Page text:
top of page

Can I Use An Emergency Contraceptive Pill With Other Medical Conditions

Emergency contraception pill (ECP) is a vital component of reproductive health, offering a solution to prevent unintended pregnancies after unprotected sex or contraceptive failure. However, for individuals with certain medical conditions, the decision to take an ECP is not straightforward. This blog delves into the nuances of using an ECP with other health concerns.

Understanding Emergency Contraceptive Pill

An emergency contraceptive pill (ECP), often known as the morning-after pill or plan b, is a birth control or contraception method that helps prevent an unintended pregnancy after unprotected sex (when no contraception was used) or contraceptive failure (for example, when the condom breaks, slips, or leaks during sex).

levonorgestrel emergency contraceptive pill or ecp or morning after pill or plan b or ipill or unwanted pill

The most commonly used pill in India is the single pill or dose containing 1.5mg of Levonorgestrel (LNG), which is a synthetic progestogen that mimics the female hormone progesterone. It works primarily by preventing or delaying ovulation, and is most effective when as soon as possible within 72 hours after the first episode of unprotected sex or contraceptive failure has occurred.

Due to the high dose of progestogen in the ECP, it is recommended for use only during emergencies and not as a regular contraceptive method.

Restrictions For Using An Emergency Contraceptive Pill With Medical Conditions

According to World Health Organization (WHO): there are no restrictions for who can use an ECP.

who can or cannot use emergency contraceptive pill or ecp or morning after pill or plan b or ipill or unwanted pill

However, frequent and repeated ECP use may be harmful for women with certain medical conditions:

1. Migraines

For individuals experiencing migraines, the use of oral contraceptive pills or birth control pills is generally discouraged due to an increased risk of stroke. However, LNG ECP does not carry this risk and is considered safe when used for emergencies. Repeated or frequent use of LNG ECP by women who experience migraines is not recommended.

2. Obesity

For individuals with obesity or higher body mass index (BMI), whose body mass index is more than 30 kg/m2, the effectiveness of an LNG ECP may be reduced. But there are no safety concerns. Obese women should not be denied access to ECP when they need it. However, alternative method like inserting a copper IUD might be more effective and is recommended by WHO for women with a higher BMI.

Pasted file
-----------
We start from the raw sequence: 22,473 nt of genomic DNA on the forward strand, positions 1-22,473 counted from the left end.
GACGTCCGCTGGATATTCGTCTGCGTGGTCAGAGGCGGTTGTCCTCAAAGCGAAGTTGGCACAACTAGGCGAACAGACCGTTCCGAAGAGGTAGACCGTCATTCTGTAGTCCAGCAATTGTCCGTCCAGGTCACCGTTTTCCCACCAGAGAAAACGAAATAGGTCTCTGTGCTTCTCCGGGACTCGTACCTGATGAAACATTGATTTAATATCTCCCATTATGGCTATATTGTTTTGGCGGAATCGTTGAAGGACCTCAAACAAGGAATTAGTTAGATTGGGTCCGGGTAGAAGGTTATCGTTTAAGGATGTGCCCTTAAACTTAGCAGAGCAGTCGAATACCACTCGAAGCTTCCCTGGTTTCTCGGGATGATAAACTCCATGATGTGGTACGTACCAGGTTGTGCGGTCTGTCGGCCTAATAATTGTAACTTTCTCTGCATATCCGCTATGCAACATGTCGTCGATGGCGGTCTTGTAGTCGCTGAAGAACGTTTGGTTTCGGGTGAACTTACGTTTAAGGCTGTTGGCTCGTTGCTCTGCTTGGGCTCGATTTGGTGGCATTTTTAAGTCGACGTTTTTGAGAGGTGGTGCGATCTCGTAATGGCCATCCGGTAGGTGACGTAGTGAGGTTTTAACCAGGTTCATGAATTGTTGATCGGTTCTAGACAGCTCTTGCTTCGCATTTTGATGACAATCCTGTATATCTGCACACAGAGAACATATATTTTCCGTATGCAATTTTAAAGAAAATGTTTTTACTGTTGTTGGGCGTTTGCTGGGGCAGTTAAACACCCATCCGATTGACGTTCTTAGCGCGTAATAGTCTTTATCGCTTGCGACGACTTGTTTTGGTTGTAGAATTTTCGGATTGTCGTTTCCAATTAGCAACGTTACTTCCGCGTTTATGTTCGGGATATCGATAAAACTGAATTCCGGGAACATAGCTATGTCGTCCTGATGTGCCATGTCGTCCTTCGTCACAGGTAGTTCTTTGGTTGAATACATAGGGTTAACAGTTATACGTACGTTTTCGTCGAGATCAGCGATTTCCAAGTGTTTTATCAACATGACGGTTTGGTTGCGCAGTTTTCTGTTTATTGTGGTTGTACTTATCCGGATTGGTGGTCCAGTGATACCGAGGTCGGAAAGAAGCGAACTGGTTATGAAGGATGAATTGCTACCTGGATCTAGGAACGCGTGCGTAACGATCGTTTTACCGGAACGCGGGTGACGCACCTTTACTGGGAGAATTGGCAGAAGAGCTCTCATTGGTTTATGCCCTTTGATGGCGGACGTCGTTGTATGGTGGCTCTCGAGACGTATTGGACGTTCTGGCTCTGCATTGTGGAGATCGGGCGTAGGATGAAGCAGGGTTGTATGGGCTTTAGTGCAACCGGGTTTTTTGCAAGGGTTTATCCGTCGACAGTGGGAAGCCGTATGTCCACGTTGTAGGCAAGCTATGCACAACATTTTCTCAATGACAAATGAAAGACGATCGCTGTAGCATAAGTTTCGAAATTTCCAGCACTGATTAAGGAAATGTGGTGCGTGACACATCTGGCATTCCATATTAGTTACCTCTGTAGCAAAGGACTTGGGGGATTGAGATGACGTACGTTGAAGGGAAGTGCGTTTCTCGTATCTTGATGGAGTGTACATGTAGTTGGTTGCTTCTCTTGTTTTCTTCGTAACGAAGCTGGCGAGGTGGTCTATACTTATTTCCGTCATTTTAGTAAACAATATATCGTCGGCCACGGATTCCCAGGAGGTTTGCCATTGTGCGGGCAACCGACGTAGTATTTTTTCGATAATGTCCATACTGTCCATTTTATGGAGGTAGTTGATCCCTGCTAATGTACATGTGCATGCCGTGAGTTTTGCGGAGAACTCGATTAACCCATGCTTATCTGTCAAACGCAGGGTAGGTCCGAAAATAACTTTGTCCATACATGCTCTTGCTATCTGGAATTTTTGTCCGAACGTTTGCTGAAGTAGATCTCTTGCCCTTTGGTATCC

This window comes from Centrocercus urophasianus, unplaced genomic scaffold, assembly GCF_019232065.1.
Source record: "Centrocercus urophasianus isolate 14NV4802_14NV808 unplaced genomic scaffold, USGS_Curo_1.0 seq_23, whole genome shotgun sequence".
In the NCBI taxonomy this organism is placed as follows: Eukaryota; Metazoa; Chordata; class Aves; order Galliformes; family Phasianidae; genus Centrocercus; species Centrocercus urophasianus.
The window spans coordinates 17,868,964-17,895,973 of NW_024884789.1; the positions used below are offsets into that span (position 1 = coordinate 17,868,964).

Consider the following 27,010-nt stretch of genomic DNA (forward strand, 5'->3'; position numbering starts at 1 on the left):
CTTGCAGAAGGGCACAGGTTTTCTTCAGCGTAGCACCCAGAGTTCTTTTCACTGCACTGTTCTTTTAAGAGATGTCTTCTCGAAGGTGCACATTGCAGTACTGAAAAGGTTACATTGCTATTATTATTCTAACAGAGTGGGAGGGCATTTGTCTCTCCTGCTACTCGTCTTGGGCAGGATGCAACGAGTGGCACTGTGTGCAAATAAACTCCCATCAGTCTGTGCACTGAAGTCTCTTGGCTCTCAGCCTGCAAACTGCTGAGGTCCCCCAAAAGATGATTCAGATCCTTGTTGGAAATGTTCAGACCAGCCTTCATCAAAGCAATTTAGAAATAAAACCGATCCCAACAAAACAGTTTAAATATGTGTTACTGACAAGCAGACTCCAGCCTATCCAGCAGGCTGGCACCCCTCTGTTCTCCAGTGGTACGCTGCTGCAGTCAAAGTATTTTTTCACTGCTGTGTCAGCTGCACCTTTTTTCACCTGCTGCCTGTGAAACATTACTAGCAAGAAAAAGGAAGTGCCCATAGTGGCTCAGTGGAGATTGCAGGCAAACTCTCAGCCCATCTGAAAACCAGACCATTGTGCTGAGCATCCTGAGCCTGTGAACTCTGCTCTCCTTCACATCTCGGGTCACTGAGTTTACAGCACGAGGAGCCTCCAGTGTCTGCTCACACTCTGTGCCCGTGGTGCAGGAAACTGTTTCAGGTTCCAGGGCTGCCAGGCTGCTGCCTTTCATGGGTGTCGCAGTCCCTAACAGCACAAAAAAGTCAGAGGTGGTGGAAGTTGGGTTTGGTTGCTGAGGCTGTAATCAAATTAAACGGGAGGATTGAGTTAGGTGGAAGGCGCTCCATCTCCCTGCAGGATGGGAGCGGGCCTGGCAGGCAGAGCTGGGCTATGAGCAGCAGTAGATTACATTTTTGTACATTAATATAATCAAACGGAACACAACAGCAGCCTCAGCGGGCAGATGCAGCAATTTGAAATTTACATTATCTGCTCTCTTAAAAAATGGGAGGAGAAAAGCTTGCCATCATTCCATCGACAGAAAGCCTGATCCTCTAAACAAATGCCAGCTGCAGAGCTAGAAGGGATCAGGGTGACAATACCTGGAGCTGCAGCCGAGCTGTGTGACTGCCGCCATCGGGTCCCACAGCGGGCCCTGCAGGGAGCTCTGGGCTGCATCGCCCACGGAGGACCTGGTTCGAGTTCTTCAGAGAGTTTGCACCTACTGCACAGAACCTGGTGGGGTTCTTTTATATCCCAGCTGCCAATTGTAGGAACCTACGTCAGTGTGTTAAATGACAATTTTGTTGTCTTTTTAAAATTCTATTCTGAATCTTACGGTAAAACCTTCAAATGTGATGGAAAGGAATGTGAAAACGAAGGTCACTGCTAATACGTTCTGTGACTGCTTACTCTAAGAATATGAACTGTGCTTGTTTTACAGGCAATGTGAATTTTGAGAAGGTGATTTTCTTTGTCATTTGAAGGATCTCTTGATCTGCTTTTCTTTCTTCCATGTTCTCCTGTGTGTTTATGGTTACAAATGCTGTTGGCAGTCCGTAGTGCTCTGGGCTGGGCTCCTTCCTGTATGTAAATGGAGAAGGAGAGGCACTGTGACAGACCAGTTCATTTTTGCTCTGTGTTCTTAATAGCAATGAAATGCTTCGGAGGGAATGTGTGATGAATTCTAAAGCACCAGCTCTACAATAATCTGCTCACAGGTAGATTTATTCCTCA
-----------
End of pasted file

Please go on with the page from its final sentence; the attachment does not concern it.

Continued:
3. History of severe cardiovascular disease

People with a history of cardiovascular diseases or thromboembolic disorders, including deep vein thrombosis and stroke, should be cautious with using hormonal contraceptives like oral contraceptive pills or birth control pills. While LNG ECP is deemed safer because it is used for a very short duration and at a low hormone dose, repeated use of LNG ECP by women with a history of these conditions, is not recommended.

4. Breastfeeding and post-delivery

While LNG ECP can be used during breastfeeding, repeated or frequent ECP use is usually not advisable for women who are breastfeeding or are <42 days post-partum or -delivery.

5. Severe liver disease (including jaundice)

Severe liver disease impacts the body’s ability to metabolize hormones effectively. WHO guidelines suggest that individuals with severe liver impairment should generally avoid using hormonal ECPs unless deemed safe by a doctor.

avoid repeated and frequent use of emergency contraceptive pill or ecp or morning after pill or plan b or ipill or unwanted pill with these medical conditions


Using an emergency contraceptive pill (ECP) with existing medical conditions requires informed decision-making. Consulting a doctor, understanding the risks, and considering personal health are crucial steps. This blog aims to provide a starting point for those conversations, ensuring everyone can navigate their contraceptive choices with confidence.


This blog, including its text, images, and infographics, are for educational purposes only and not a substitute for professional medical advice. For personalized advice, always consult a doctor.

Further Reading

For more details on this or related topics, refer to the papers listed in references below, the FAQs on the ECP page, or other blogs on the Learn page of our website


  • World Health Organization (WHO). Emergency Contraception. 2021.

  • World Health Organization (WHO). Medical eligibility criteria for contraceptive use. 2015.


bottom of page